Purpose: In the chapter, journalistic work ethics on the scene during school shootings and journalists’ psychological stress reactions after such work is studied.
Approach: Findings are based on several qualitative studies carried out separately at different time periods, spanning over a decade. Included cases are one from the US, Columbine (1999), and two from Finland, Jokela (2007) and Kauhajoki (2008). Similarities and differences between cases are pinpointed, and general conclusions are drawn.
Findings: Results show that while technical equipment and publication platforms have developed between cases, journalists’ ethical issues, response to public criticism, and patterns of post-crisis reactions remain similar.
Practical implications: As implications in the area of journalism ethics and stress reactions, the authors conclude that work in crises will be the rule rather than the exception during a journalist’s career. Ethical considerations and individual response patterns to an event interact in complex ways. Personal preparation and knowledge in the area of ethics are of crucial importance for being able to function professionally during assignments.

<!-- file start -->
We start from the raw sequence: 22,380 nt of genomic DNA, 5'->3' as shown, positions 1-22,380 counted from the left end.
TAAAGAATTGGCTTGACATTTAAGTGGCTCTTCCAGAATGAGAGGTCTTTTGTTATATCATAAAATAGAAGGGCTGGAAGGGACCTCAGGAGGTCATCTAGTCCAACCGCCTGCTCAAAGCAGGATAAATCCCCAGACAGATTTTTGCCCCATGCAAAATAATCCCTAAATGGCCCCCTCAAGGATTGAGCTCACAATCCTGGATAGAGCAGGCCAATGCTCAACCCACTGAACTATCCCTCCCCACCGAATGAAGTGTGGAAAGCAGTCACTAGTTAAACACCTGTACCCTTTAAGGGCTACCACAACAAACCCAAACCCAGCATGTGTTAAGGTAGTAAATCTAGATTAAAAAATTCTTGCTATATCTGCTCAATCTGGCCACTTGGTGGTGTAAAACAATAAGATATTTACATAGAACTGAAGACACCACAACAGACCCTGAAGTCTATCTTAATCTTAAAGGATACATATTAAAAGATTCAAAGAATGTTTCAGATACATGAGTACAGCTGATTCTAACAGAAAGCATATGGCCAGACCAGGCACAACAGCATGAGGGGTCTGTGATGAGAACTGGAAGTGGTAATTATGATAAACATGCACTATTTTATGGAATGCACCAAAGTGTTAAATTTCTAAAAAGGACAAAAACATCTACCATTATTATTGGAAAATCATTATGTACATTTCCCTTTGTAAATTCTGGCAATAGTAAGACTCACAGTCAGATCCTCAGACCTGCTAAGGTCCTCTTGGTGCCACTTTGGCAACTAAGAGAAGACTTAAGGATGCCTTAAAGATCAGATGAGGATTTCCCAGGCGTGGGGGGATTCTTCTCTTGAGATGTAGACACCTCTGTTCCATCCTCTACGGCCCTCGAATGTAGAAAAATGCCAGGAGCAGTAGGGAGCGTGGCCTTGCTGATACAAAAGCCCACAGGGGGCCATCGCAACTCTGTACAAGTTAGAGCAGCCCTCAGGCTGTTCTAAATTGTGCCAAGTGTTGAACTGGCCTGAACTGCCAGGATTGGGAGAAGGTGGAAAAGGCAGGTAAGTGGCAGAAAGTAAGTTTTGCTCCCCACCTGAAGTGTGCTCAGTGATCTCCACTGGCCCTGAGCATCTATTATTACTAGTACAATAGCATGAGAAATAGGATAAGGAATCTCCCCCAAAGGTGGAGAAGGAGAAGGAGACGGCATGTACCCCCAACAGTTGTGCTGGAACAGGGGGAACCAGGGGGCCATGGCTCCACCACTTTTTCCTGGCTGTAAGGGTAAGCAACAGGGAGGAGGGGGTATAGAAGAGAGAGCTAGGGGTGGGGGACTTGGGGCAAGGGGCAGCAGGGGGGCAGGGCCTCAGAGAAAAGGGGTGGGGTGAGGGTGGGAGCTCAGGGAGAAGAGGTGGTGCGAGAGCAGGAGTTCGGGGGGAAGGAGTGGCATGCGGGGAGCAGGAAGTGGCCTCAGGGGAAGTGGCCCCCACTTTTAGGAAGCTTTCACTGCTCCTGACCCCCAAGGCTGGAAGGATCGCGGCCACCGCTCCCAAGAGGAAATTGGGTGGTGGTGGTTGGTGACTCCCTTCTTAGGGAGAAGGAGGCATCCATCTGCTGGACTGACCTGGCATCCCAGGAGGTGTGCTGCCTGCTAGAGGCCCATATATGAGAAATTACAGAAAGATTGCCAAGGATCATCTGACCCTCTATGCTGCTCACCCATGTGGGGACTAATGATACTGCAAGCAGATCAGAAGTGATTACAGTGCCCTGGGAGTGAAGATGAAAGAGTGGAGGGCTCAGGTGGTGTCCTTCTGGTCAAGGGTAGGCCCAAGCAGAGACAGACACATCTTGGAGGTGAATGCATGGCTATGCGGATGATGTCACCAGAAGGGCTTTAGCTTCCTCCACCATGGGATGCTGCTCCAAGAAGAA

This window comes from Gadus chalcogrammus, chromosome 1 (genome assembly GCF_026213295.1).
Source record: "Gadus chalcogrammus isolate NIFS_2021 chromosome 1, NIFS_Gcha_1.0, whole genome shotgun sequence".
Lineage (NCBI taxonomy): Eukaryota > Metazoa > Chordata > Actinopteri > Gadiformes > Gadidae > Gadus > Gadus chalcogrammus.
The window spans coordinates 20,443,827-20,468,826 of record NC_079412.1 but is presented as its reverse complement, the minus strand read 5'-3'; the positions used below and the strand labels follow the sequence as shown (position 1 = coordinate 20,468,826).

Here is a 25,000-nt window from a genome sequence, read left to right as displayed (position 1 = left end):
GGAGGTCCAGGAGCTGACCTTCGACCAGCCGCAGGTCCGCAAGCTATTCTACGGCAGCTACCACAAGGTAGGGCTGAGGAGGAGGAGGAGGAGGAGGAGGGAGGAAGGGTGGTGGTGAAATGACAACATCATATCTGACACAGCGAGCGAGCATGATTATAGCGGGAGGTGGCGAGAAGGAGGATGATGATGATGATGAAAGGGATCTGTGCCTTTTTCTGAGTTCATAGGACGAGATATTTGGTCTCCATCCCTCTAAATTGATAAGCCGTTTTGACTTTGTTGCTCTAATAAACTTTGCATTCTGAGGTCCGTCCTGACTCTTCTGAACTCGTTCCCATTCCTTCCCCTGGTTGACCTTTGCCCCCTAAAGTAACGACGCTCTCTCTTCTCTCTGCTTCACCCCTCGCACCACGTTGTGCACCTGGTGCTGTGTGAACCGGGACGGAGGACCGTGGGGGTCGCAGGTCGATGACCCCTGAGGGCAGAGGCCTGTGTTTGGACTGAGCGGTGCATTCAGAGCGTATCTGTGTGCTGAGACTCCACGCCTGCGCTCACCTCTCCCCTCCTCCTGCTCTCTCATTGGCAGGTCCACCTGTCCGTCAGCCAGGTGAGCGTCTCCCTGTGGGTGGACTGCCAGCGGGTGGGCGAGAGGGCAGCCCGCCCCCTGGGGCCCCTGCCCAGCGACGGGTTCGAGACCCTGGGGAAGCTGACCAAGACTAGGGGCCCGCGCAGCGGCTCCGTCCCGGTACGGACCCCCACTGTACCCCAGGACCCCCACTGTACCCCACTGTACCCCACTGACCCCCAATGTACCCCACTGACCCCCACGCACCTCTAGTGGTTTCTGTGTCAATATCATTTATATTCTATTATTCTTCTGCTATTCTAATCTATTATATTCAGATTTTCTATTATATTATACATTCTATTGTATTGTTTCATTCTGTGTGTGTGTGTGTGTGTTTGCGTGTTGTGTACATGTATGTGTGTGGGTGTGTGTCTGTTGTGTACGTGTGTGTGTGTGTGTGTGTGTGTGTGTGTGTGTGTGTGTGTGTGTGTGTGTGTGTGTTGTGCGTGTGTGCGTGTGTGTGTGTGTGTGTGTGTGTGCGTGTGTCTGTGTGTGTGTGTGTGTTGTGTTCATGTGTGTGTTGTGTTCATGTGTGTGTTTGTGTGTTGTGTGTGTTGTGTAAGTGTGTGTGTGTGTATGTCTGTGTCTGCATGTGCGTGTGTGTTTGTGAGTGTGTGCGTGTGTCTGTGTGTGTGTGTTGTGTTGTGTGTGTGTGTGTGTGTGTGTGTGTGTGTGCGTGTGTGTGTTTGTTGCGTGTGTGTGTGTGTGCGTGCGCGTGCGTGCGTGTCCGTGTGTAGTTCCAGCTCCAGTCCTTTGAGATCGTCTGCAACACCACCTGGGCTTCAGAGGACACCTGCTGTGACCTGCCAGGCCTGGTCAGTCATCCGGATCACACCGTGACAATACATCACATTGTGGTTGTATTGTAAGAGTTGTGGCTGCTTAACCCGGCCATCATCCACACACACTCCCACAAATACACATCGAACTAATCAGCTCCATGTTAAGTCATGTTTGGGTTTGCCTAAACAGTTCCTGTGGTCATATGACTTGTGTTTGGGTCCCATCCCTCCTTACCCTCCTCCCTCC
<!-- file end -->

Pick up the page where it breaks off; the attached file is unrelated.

Social implications: Personal knowledge regarding journalism ethics and psychological stress are of importance, since individual mistakes when informing about a crisis can have long-lasting societal effects.Value of paper: In the chapter, the authors underline the need to develop a personal understanding of typical crisis-related journalistic work strategies (autopilot/hyper mode), ethical boundaries, and possible stress reactions, for enabling an adequate work approach during assignments. Also, a number of possible predictors for emotional distress in journalists during crisis-related assignments are proposed.
|Title of host publication||School Shootings: Mediatized Violence in a Global Age|
|Editors||Glenn W. Muschert, Johanna Sumiala|
|Publication status||Published - 2012|
|MoE publication type||A3 Part of a book or another research book|